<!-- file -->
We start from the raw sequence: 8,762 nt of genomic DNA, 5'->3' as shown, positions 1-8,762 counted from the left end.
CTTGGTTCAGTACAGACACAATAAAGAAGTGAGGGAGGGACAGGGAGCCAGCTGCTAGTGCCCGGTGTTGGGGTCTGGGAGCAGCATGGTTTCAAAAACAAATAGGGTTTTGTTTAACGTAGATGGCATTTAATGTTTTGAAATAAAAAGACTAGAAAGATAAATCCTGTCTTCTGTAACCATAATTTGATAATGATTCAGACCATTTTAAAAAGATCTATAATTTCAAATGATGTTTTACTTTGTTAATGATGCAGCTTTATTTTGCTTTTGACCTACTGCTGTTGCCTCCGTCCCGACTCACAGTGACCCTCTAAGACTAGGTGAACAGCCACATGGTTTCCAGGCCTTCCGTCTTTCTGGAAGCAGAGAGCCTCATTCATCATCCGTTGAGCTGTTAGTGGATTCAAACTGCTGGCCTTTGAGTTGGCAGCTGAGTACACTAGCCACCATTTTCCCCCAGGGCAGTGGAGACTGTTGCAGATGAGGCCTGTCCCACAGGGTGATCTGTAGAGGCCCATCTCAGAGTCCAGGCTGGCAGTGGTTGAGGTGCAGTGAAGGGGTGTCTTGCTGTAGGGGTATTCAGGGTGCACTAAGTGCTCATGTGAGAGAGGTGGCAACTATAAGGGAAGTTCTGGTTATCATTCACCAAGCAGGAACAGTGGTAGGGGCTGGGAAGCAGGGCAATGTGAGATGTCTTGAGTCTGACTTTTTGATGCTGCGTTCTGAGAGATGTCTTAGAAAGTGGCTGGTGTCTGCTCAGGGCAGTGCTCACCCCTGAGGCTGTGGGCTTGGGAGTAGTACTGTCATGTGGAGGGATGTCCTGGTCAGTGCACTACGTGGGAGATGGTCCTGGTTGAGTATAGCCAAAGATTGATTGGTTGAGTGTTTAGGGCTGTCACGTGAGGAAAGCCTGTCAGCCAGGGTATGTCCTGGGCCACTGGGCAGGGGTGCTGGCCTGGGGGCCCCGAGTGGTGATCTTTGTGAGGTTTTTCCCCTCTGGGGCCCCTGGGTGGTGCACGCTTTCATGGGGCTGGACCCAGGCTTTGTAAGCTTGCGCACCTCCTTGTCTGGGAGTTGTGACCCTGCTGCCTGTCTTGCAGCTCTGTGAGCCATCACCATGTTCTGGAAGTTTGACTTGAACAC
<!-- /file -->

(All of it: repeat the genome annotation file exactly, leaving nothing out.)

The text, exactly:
We start from the raw sequence: 8,762 nt of genomic DNA, 5'->3' as shown, positions 1-8,762 counted from the left end.
CTTGGTTCAGTACAGACACAATAAAGAAGTGAGGGAGGGACAGGGAGCCAGCTGCTAGTGCCCGGTGTTGGGGTCTGGGAGCAGCATGGTTTCAAAAACAAATAGGGTTTTGTTTAACGTAGATGGCATTTAATGTTTTGAAATAAAAAGACTAGAAAGATAAATCCTGTCTTCTGTAACCATAATTTGATAATGATTCAGACCATTTTAAAAAGATCTATAATTTCAAATGATGTTTTACTTTGTTAATGATGCAGCTTTATTTTGCTTTTGACCTACTGCTGTTGCCTCCGTCCCGACTCACAGTGACCCTCTAAGACTAGGTGAACAGCCACATGGTTTCCAGGCCTTCCGTCTTTCTGGAAGCAGAGAGCCTCATTCATCATCCGTTGAGCTGTTAGTGGATTCAAACTGCTGGCCTTTGAGTTGGCAGCTGAGTACACTAGCCACCATTTTCCCCCAGGGCAGTGGAGACTGTTGCAGATGAGGCCTGTCCCACAGGGTGATCTGTAGAGGCCCATCTCAGAGTCCAGGCTGGCAGTGGTTGAGGTGCAGTGAAGGGGTGTCTTGCTGTAGGGGTATTCAGGGTGCACTAAGTGCTCATGTGAGAGAGGTGGCAACTATAAGGGAAGTTCTGGTTATCATTCACCAAGCAGGAACAGTGGTAGGGGCTGGGAAGCAGGGCAATGTGAGATGTCTTGAGTCTGACTTTTTGATGCTGCGTTCTGAGAGATGTCTTAGAAAGTGGCTGGTGTCTGCTCAGGGCAGTGCTCACCCCTGAGGCTGTGGGCTTGGGAGTAGTACTGTCATGTGGAGGGATGTCCTGGTCAGTGCACTACGTGGGAGATGGTCCTGGTTGAGTATAGCCAAAGATTGATTGGTTGAGTGTTTAGGGCTGTCACGTGAGGAAAGCCTGTCAGCCAGGGTATGTCCTGGGCCACTGGGCAGGGGTGCTGGCCTGGGGGCCCCGAGTGGTGATCTTTGTGAGGTTTTTCCCCTCTGGGGCCCCTGGGTGGTGCACGCTTTCATGGGGCTGGACCCAGGCTTTGTAAGCTTGCGCACCTCCTTGTCTGGGAGTTGTGACCCTGCTGCCTGTCTTGCAGCTCTGTGAGCCATCACCATGTTCTGGAAGTTTGACTTGAACAC